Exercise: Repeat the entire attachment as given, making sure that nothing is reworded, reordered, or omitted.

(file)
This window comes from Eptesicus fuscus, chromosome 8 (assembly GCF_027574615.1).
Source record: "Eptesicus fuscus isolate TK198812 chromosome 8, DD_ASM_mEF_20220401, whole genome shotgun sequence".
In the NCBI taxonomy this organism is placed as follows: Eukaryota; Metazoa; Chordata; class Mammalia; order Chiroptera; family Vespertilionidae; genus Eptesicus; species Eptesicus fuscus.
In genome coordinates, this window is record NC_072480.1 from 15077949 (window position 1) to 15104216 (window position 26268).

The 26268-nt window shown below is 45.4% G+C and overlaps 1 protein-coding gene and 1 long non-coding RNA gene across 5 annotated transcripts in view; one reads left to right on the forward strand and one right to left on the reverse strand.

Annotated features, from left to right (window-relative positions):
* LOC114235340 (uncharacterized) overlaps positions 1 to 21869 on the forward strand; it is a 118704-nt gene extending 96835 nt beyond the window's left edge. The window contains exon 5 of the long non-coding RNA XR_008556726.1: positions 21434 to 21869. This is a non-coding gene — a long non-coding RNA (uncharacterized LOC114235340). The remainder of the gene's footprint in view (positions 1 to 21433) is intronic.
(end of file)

This window comes from Eptesicus fuscus, chromosome 8 (assembly GCF_027574615.1).
Source record: "Eptesicus fuscus isolate TK198812 chromosome 8, DD_ASM_mEF_20220401, whole genome shotgun sequence".
In the NCBI taxonomy this organism is placed as follows: Eukaryota; Metazoa; Chordata; class Mammalia; order Chiroptera; family Vespertilionidae; genus Eptesicus; species Eptesicus fuscus.
In genome coordinates, this window is record NC_072480.1 from 15077949 (window position 1) to 15104216 (window position 26268).

The 26268-nt window shown below is 45.4% G+C and overlaps 1 protein-coding gene and 1 long non-coding RNA gene across 5 annotated transcripts in view; one reads left to right on the forward strand and one right to left on the reverse strand.

Annotated features, from left to right (window-relative positions):
* LOC114235340 (uncharacterized) overlaps positions 1 to 21869 on the forward strand; it is a 118704-nt gene extending 96835 nt beyond the window's left edge. The window contains exon 5 of the long non-coding RNA XR_008556726.1: positions 21434 to 21869. This is a non-coding gene — a long non-coding RNA (uncharacterized LOC114235340). The remainder of the gene's footprint in view (positions 1 to 21433) is intronic.